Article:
Thursday, July 13, 2006

Past business:

    In my last post I mightily praised the website Bookgasm as a site pulp fiction lovers of every kind have to revere.  Little did I know that the very next day editor Rod Lott would post a very enthusiastic of my collection Different Kinds of Dead.  I promise – I had no idea.   But thanks, Rod.  I really appreciate it.

Regrets, I’ve had a few:

    One of mystery’s truly great men, Allen J. Hubin, was usually kind to my books in his capacity as a reviewer for various magazines.  The one book of mine he definitely didn’t enjoy was Several Deaths Later, a serio-comic mystery about a syndicated TV game show being produced on a cruise ship.  Allen, as I recall, found the people depressing and amoral.  I’d spent time in syndicated TV myself for a time and thought I was reporting my experiences honestly.  I even dissed him in passing years later for taking what I thought was a moralistic rather than literary objection to my people. 

    But recently when a foreign publisher picked up  rights and wanted reviews, I thumbed through the book – years since I’d read it – and have to say I now see what Allen didn’t like about it.  These were my drinking years (the protagonist is an alcoholic film critic named Tobin) and the grief and anger of that time of my life come through all too well.  I still count the book as one of my better ones but I now see why Allen didn’t like it.  It’s something of a raw wound.  My apologies for the diss, Allen.

Letters, I get letters:

    Dave Burke wants to know if I really believe that Lawrence Block is as good a stylist as Ross Thomas was.  Yes, I do.  For me, Larry writes the best sentences in the business.  Clear, concise, evocative, they demonstrate the rare  artist who is almost always in complete control of his language.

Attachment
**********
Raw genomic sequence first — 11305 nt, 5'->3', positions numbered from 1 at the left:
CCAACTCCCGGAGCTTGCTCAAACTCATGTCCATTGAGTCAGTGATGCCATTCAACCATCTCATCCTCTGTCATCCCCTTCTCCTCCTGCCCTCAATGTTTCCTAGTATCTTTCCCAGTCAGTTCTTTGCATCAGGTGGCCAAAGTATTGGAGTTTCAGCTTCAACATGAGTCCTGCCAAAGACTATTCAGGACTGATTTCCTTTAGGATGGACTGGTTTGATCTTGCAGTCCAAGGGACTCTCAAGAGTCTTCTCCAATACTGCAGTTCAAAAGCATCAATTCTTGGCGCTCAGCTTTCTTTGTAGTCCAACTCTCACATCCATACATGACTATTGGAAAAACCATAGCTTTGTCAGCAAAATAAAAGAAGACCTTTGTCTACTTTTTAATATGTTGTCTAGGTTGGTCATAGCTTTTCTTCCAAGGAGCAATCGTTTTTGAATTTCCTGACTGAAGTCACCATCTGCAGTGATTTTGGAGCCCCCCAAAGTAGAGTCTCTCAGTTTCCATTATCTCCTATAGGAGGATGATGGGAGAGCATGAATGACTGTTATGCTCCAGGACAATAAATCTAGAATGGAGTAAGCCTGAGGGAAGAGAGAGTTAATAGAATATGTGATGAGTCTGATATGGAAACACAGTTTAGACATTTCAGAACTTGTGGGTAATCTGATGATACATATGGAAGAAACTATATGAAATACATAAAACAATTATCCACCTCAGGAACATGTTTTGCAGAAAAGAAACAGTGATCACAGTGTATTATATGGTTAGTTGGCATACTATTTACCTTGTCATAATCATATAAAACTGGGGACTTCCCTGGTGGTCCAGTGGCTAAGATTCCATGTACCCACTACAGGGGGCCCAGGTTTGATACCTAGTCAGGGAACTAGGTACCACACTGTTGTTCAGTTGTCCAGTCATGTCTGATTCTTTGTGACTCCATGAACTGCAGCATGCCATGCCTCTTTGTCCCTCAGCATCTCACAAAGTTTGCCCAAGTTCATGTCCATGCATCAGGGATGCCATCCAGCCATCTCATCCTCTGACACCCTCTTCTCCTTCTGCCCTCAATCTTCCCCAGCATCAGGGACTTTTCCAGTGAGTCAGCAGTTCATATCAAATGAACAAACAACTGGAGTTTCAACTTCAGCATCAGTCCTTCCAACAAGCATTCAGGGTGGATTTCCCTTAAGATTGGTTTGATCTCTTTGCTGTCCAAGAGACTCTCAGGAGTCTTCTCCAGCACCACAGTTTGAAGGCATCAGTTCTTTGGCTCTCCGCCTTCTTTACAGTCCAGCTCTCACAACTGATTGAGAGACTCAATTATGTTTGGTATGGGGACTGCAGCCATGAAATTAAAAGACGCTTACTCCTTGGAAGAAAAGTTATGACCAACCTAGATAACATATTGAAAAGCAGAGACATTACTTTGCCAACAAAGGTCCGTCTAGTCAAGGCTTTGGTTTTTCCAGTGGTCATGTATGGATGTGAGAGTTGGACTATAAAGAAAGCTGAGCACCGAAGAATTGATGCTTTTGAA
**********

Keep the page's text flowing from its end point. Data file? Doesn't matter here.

Recommended web site:

    I’m not even sure that the editor knows what he’s going to post the next day.  Comics, old radio shows you can tune into free, science fiction, mystery, horror, erotica – beautiful things, ugly things but always (for people into free range nostalgia) this one is total fun.

Writers to read:

    I’ve been reading Norman Partridge’s collection The Man with the Barbed-Wire Fists for the third time in a few years.  Not a story in there lets me down.  Partridge gets compared to other people but there’s really nobody like him. Now matter how familiar the story may feel at the outset, don’t count on guessing where it’s going. 

    Take “The Pack.”  The opening page, a beauty, sets in motion what seems to be a mean-deputy story.  He means to wail on the man he’s taken into custody.  But what’s this?  Werewolves?  And what about all the men poking the waitress over at the small-town cafe?  And how come the lady barber knows everything that all has eluded all the good old boys?  And damned if there isn’t talk of a werewolf again?  And why are Barney Fife and a long list of other TV stars constantly being referred to?  And where’s the expected confrontation in the pay-off?  Because since he’s turned  every other bad-deputy trope on its head, Partridge is going to give you something a whole lot fresher than a dopey shoot-out.  He’s going to give you some unexpectedly human and humane and put a sly smile on your face while doing it.  He’s a wonderful, wonderful writer.  And the best thing of all – an original.   

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